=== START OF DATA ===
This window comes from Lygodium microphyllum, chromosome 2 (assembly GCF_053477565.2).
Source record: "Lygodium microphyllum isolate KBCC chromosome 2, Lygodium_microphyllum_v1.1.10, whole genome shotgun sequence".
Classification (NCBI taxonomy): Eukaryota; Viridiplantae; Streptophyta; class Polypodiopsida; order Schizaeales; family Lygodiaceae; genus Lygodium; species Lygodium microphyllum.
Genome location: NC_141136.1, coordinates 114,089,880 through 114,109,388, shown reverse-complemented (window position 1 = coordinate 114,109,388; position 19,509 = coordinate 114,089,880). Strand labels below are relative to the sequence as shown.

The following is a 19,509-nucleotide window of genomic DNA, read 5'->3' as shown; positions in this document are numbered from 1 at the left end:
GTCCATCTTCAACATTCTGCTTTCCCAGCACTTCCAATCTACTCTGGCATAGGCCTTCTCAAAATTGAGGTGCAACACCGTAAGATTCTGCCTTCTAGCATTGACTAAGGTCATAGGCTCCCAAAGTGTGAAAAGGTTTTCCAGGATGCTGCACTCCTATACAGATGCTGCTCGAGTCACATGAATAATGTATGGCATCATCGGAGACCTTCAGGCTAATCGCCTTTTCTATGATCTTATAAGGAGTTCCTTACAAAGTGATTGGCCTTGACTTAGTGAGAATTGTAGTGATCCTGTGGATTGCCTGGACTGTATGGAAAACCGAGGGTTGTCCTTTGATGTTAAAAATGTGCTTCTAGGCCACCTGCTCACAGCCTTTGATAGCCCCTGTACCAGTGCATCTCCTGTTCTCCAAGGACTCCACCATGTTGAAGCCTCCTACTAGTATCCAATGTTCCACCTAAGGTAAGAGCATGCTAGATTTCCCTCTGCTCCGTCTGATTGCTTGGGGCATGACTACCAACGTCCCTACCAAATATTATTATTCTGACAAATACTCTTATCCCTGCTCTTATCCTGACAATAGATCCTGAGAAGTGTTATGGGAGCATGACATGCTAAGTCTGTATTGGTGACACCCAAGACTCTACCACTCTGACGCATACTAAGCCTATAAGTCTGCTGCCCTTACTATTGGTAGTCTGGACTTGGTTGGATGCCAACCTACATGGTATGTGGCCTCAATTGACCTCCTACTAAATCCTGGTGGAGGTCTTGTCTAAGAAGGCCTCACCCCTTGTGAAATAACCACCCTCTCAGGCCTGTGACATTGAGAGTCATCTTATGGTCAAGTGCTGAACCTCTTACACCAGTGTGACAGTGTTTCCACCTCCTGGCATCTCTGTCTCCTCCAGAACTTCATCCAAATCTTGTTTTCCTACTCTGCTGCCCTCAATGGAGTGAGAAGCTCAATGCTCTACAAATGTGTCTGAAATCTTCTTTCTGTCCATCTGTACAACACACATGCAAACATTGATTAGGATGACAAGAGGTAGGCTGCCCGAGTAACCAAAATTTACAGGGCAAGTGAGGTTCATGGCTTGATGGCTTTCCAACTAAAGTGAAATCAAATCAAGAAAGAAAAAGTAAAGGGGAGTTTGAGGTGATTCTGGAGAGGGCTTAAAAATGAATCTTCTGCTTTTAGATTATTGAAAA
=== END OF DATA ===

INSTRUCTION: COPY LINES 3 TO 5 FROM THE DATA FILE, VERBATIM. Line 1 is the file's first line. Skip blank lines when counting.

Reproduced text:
Classification (NCBI taxonomy): Eukaryota; Viridiplantae; Streptophyta; class Polypodiopsida; order Schizaeales; family Lygodiaceae; genus Lygodium; species Lygodium microphyllum.
Genome location: NC_141136.1, coordinates 114,089,880 through 114,109,388, shown reverse-complemented (window position 1 = coordinate 114,109,388; position 19,509 = coordinate 114,089,880). Strand labels below are relative to the sequence as shown.

The following is a 19,509-nucleotide window of genomic DNA, read 5'->3' as shown; positions in this document are numbered from 1 at the left end: